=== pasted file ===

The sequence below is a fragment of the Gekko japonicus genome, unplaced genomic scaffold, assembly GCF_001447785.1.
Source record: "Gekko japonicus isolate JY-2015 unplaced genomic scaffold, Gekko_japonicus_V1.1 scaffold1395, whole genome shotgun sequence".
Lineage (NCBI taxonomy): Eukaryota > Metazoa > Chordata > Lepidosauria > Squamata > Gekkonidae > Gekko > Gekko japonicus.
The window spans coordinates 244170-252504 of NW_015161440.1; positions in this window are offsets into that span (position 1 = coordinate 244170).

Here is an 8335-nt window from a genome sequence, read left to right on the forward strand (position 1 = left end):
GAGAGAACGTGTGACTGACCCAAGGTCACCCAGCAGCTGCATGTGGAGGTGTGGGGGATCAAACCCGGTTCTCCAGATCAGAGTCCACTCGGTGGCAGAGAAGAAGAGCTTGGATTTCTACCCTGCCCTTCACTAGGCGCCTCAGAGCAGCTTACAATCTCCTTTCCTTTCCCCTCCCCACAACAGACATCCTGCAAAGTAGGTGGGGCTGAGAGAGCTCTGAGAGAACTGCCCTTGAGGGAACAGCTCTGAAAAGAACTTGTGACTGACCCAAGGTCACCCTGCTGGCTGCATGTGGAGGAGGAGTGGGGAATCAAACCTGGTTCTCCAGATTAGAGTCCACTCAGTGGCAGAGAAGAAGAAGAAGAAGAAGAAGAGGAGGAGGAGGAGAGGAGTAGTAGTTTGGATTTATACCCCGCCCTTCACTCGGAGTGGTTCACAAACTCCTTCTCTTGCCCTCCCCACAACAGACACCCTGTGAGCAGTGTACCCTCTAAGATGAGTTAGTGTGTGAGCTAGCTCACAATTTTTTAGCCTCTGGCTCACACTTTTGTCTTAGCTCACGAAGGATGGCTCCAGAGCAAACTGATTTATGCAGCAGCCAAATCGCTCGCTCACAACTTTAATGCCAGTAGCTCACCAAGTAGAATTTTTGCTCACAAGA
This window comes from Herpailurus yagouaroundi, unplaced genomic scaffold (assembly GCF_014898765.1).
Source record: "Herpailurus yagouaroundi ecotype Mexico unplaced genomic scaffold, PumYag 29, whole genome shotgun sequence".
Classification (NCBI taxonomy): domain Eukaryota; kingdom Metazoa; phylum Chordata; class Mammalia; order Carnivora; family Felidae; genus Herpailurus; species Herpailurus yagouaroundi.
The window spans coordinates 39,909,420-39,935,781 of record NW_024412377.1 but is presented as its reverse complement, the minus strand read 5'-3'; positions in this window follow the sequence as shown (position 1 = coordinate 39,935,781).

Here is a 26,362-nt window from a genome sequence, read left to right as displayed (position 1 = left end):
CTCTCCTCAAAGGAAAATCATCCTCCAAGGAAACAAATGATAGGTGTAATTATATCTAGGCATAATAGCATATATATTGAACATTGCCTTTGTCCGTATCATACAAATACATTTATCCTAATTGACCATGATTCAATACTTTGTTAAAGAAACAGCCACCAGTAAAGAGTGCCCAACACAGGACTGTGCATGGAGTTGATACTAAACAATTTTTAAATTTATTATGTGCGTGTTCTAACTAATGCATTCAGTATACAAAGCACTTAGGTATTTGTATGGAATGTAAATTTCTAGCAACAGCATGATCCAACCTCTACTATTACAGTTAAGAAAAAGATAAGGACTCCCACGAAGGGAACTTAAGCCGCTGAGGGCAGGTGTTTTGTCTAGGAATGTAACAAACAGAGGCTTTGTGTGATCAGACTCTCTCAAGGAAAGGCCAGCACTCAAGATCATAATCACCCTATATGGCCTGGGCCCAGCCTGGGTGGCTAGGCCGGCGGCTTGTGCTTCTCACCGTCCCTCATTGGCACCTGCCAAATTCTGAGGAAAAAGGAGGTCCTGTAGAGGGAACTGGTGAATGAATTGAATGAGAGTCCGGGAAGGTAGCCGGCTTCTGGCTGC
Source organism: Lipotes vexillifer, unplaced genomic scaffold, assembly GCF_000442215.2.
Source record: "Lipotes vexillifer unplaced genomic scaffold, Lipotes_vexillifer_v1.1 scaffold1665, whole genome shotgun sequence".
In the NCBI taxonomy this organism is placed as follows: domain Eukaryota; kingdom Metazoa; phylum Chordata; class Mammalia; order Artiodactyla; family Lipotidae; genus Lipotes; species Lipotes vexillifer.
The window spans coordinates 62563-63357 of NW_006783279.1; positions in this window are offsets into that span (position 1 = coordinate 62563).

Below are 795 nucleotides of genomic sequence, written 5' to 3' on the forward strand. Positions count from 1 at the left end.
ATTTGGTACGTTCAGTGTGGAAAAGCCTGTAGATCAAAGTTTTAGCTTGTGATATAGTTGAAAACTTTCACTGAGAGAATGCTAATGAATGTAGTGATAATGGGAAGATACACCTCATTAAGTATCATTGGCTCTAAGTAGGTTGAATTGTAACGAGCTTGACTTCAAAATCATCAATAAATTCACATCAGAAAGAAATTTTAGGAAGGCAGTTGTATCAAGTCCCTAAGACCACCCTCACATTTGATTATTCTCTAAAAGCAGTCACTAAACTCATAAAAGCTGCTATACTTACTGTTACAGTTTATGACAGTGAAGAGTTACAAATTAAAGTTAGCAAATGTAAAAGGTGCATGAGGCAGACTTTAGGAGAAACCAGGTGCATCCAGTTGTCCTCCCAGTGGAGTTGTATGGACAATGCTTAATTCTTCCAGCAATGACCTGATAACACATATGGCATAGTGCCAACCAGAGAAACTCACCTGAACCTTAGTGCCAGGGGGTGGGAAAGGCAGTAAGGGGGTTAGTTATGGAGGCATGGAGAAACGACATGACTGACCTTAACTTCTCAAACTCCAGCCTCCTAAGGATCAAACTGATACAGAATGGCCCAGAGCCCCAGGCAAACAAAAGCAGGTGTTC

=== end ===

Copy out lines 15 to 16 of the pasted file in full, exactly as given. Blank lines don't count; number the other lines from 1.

In the NCBI taxonomy this organism is placed as follows: domain Eukaryota; kingdom Metazoa; phylum Chordata; class Mammalia; order Artiodactyla; family Lipotidae; genus Lipotes; species Lipotes vexillifer.
The window spans coordinates 62563-63357 of NW_006783279.1; positions in this window are offsets into that span (position 1 = coordinate 62563).